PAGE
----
U.S. Supreme Court ends New Jersey’s current hopes for Sports Betting.
The United States Supreme Court has ended the State of New Jersey’s current hope for sports betting, at least for now. The Supreme Court denied certiorari, and refused to hear an appeal from the Third Circuit Court of Appeals, which had upheld a lower court judge who ruled against the State. This ruling was expected by most experienced appellate attorneys. The Supreme Court rules against even hearing most appeals where there are not conflicting opinions from different Circuit Courts of Appeal, and there were not conflicting rulings here. By refusing to hear the appeal, the Supreme Court offered no opinion on the underlying merits of the lower court rulings (nor do I).
In 1992, the United States Congress passed the Professional and Amateur Sports Protection Act (PASPA) which prohibited sports wagering, but grandfathered in four states that had some form of sports wagering. Nevada had full sports wagering, while Delaware, Montana, and Oregon had certain limited sports wagering. New Jersey was given one year to opt in to sports wagering, but failed to do so at the time. In 2011, the voters of New Jersey approved a referendum placed on the ballot by the Legislature calling for approval of sports wagering. In 2012, Governor Chris Christie signed legislation permitting sports wagering in New Jersey. The NFL, NBA, MLB, NHL, and NCAA filed suit against New Jersey, alleging that the 2012 law violated PASPA. The Trial Court Judge ruled against New Jersey, and by a 2-1 vote the Third Circuit Court of Appeals upheld the Trial Judge.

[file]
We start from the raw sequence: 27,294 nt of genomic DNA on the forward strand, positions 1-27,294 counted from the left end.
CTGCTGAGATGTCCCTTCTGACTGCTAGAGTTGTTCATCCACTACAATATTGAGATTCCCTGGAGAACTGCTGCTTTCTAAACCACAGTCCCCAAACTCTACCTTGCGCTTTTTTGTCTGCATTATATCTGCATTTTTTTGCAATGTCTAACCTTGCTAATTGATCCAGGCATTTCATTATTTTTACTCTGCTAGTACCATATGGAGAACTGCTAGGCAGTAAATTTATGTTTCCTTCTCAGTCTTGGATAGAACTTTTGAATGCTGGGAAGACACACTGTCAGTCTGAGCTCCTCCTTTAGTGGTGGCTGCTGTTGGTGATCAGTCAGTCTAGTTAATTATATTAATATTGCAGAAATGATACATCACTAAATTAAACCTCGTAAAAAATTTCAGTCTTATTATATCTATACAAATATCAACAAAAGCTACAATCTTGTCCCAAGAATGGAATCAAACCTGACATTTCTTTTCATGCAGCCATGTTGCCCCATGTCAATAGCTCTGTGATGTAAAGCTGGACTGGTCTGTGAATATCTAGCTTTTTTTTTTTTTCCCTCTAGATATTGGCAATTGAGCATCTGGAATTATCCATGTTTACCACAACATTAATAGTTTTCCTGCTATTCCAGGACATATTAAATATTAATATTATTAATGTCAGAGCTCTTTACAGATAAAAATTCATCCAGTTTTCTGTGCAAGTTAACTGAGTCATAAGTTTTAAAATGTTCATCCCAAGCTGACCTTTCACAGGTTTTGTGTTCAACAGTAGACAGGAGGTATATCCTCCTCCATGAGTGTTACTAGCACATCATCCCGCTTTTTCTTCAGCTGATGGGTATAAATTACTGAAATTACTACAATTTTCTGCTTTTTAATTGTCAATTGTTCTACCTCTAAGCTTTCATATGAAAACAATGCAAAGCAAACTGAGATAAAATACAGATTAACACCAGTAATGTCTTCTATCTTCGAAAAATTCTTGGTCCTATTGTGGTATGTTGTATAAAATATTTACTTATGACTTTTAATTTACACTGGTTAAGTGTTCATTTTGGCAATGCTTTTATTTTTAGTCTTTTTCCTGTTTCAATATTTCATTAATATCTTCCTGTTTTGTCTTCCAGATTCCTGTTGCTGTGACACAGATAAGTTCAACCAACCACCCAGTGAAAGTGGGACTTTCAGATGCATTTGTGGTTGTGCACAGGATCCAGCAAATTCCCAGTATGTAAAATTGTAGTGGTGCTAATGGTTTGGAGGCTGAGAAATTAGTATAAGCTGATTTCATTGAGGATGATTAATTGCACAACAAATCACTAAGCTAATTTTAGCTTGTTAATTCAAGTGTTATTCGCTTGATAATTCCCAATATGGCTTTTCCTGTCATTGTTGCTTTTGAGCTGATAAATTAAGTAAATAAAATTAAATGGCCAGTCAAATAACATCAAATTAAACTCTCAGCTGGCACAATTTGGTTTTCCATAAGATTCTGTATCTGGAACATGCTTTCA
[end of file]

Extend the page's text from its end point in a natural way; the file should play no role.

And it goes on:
State Legislators from New Jersey have pledged to continue the fight for sports betting by other methods, which may include asking the Federal Government not to enforce PASPA, asking Congress to amend PASPA, or trying to further change New Jersey laws in a way that could bring sports wagering to New Jersey in a way that would be consistent with PASPA.